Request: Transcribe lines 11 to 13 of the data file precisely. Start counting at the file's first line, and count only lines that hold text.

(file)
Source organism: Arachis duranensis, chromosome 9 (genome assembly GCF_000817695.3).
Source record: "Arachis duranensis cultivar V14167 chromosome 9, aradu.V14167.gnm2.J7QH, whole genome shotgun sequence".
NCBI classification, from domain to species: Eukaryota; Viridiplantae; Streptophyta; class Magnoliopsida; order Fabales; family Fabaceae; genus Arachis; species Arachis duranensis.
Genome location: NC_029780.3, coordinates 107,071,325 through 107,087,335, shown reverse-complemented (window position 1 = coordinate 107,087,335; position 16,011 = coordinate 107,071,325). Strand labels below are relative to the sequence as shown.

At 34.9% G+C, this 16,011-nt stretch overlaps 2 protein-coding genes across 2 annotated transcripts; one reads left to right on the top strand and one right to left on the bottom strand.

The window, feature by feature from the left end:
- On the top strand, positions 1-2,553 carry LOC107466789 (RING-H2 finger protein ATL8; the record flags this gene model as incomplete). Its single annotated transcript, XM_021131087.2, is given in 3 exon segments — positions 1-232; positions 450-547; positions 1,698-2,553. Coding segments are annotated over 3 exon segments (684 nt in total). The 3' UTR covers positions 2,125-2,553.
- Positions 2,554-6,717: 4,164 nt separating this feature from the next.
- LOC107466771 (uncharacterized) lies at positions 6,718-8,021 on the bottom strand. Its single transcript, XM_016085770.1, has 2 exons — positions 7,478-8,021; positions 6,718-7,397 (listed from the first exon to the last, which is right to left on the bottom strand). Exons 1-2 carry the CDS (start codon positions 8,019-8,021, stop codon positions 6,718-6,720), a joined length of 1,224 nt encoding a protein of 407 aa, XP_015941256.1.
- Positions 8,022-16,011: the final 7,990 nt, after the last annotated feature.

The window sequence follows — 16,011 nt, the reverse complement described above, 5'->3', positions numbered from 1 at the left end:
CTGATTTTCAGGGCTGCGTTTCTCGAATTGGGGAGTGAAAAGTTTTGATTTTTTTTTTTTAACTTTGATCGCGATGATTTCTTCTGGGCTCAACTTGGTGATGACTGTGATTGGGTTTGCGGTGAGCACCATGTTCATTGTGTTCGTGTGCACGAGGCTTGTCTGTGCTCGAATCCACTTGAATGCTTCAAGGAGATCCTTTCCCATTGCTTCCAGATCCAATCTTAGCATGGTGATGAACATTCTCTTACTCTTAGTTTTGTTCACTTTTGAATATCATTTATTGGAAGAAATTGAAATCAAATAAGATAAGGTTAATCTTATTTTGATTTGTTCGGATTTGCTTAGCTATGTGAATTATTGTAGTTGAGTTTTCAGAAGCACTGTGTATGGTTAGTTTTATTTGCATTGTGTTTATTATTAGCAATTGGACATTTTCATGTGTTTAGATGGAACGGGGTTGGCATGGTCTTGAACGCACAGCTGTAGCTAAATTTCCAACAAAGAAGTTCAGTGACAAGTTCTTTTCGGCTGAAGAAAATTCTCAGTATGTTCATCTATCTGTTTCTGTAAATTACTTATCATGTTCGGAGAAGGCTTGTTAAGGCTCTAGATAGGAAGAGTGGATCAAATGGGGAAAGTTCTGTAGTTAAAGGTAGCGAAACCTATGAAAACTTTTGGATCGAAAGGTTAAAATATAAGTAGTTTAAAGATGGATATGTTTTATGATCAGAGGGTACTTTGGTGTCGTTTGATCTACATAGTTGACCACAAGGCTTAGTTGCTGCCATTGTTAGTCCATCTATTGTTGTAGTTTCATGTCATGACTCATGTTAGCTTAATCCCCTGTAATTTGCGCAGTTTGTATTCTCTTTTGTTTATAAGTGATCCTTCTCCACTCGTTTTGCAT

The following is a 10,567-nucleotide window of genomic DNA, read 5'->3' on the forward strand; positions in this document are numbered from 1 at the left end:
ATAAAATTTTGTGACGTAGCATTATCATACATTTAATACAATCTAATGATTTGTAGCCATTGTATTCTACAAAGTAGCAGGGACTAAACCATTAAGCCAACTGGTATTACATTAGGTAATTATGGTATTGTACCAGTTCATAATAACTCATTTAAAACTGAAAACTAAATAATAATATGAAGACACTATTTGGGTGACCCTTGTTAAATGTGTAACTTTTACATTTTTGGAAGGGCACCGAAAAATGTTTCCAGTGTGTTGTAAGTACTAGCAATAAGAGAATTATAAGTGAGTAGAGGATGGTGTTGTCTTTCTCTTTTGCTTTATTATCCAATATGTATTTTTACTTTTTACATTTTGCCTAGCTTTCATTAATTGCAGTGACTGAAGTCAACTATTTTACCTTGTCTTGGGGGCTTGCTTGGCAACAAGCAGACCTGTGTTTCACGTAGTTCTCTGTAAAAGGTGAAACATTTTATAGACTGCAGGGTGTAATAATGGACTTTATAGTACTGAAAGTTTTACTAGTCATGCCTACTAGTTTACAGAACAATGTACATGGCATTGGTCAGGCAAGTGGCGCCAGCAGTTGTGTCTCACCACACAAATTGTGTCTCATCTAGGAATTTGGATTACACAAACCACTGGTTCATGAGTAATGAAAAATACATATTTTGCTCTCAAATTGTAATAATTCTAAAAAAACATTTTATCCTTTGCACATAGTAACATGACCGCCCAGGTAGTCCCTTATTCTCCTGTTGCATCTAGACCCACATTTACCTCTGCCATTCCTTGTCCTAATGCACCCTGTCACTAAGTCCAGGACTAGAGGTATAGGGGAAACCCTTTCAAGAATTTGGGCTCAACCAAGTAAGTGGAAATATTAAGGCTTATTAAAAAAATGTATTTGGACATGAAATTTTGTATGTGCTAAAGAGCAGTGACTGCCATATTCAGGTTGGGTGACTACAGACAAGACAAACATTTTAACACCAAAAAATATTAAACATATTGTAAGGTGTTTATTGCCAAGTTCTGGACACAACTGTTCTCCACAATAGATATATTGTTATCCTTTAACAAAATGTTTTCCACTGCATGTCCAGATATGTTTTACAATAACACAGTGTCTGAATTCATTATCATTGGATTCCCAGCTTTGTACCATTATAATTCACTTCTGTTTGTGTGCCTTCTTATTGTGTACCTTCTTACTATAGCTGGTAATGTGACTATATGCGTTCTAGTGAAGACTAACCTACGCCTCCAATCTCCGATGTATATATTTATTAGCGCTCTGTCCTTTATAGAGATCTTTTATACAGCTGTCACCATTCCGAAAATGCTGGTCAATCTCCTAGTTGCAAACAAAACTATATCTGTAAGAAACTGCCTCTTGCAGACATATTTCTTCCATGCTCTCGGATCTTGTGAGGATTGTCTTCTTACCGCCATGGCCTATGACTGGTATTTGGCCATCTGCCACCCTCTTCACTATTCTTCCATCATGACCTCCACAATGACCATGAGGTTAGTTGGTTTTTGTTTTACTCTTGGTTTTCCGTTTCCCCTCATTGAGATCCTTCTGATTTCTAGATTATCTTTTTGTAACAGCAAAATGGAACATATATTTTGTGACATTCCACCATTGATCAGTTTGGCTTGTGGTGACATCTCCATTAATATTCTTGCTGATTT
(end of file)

The window sequence follows — 16,011 nt, the reverse complement described above, 5'->3', positions numbered from 1 at the left end:
CTGATTTTCAGGGCTGCGTTTCTCGAATTGGGGAGTGAAAAGTTTTGATTTTTTTTTTTTAACTTTGATCGCGATGATTTCTTCTGGGCTCAACTTGGTGATGACTGTGATTGGGTTTGCGGTGAGCACCATGTTCATTGTGTTCGTGTGCACGAGGCTTGTCTGTGCTCGAATCCACTTGAATGCTTCAAGGAGATCCTTTCCCATTGCTTCCAGATCCAATCTTAGCATGGTGATGAACATTCTCTTACTCTTAGTTTTGTTCACTTTTGAATATCATTTATTGGAAGAAATTGAAATCAAATAAGATAAGGTTAATCTTATTTTGATTTGTTCGGATTTGCTTAGCTATGTGAATTATTGTAGTTGAGTTTTCAGAAGCACTGTGTATGGTTAGTTTTATTTGCATTGTGTTTATTATTAGCAATTGGACATTTTCATGTGTTTAGATGGAACGGGGTTGGCATGGTCTTGAACGCACAGCTGTAGCTAAATTTCCAACAAAGAAGTTCAGTGACAAGTTCTTTTCGGCTGAAGAAAATTCTCAGTATGTTCATCTATCTGTTTCTGTAAATTACTTATCATGTTCGGAGAAGGCTTGTTAAGGCTCTAGATAGGAAGAGTGGATCAAATGGGGAAAGTTCTGTAGTTAAAGGTAGCGAAACCTATGAAAACTTTTGGATCGAAAGGTTAAAATATAAGTAGTTTAAAGATGGATATGTTTTATGATCAGAGGGTACTTTGGTGTCGTTTGATCTACATAGTTGACCACAAGGCTTAGTTGCTGCCATTGTTAGTCCATCTATTGTTGTAGTTTCATGTCATGACTCATGTTAGCTTAATCCCCTGTAATTTGCGCAGTTTGTATTCTCTTTTGTTTATAAGTGATCCTTCTCCACTCGTTTTGCAT

The following is a 10,567-nucleotide window of genomic DNA, read 5'->3' on the forward strand; positions in this document are numbered from 1 at the left end: